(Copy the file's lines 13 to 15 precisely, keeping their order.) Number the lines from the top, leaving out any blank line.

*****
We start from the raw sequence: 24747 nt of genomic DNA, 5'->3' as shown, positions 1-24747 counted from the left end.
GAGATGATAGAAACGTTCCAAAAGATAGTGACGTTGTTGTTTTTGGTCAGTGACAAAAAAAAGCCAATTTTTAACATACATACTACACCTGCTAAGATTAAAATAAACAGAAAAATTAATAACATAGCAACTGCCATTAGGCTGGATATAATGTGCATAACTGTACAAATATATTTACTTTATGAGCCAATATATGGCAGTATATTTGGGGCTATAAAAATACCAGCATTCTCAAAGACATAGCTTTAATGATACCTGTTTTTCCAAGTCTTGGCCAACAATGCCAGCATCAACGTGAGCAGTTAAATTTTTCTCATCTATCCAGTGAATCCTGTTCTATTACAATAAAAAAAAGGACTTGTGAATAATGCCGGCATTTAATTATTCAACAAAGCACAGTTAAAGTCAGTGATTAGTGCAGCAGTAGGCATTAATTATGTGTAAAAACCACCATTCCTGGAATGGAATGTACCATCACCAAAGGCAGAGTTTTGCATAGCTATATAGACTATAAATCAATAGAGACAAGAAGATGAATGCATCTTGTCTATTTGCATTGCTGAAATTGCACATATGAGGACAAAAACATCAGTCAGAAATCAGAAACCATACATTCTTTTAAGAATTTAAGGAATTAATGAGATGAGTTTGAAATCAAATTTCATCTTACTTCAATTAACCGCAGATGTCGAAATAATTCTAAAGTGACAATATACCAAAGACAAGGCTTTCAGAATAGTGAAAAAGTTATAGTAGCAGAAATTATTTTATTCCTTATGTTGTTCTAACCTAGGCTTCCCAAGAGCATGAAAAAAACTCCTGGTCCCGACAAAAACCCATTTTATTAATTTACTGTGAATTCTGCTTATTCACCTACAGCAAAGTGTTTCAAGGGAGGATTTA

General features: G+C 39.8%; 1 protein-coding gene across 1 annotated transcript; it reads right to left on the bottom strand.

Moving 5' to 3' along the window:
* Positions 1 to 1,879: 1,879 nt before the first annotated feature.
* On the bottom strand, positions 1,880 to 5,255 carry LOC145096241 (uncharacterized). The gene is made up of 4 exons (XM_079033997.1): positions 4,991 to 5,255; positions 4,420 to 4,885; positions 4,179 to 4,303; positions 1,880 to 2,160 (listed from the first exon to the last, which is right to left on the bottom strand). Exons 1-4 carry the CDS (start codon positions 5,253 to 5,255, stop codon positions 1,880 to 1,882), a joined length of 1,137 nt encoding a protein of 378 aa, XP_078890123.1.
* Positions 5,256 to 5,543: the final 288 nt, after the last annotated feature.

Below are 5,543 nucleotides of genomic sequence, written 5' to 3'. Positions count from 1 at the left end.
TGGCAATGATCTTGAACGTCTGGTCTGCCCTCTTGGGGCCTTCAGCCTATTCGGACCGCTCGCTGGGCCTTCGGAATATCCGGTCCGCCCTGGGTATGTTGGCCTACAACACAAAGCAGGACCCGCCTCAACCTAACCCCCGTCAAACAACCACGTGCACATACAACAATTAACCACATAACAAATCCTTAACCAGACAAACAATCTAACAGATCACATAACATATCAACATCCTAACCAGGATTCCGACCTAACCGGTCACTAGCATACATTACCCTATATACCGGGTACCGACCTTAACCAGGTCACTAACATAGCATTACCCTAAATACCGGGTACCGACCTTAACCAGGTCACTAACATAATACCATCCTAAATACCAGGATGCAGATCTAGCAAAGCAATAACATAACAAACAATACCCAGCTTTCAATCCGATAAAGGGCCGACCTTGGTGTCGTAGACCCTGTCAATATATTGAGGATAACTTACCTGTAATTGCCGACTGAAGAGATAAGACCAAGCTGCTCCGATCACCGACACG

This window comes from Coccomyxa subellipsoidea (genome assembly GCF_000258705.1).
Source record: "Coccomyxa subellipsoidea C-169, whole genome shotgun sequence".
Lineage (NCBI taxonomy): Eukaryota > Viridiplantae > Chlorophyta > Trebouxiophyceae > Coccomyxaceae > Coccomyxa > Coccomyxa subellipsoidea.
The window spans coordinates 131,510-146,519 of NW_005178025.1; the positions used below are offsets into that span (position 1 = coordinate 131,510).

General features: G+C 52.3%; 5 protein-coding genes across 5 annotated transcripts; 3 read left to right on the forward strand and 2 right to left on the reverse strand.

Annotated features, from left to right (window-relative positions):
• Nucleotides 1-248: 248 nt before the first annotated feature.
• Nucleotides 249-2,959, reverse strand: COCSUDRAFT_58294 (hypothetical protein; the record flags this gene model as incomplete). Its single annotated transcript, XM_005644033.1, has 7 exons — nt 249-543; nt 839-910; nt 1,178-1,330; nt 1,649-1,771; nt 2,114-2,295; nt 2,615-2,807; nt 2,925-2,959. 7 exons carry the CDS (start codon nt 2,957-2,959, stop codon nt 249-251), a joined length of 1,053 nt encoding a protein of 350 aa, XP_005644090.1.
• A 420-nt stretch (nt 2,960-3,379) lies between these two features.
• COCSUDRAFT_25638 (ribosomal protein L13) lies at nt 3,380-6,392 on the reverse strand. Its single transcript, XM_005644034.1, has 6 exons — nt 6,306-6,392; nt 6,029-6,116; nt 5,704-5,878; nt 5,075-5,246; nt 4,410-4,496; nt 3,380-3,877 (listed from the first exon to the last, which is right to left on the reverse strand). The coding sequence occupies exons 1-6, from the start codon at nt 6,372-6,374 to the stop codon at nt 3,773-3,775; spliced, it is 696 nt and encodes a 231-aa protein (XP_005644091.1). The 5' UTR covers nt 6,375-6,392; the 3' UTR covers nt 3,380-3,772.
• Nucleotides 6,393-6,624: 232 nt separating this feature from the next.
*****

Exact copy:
The window spans coordinates 131,510-146,519 of NW_005178025.1; the positions used below are offsets into that span (position 1 = coordinate 131,510).

General features: G+C 52.3%; 5 protein-coding genes across 5 annotated transcripts; 3 read left to right on the forward strand and 2 right to left on the reverse strand.

Annotated features, from left to right (window-relative positions):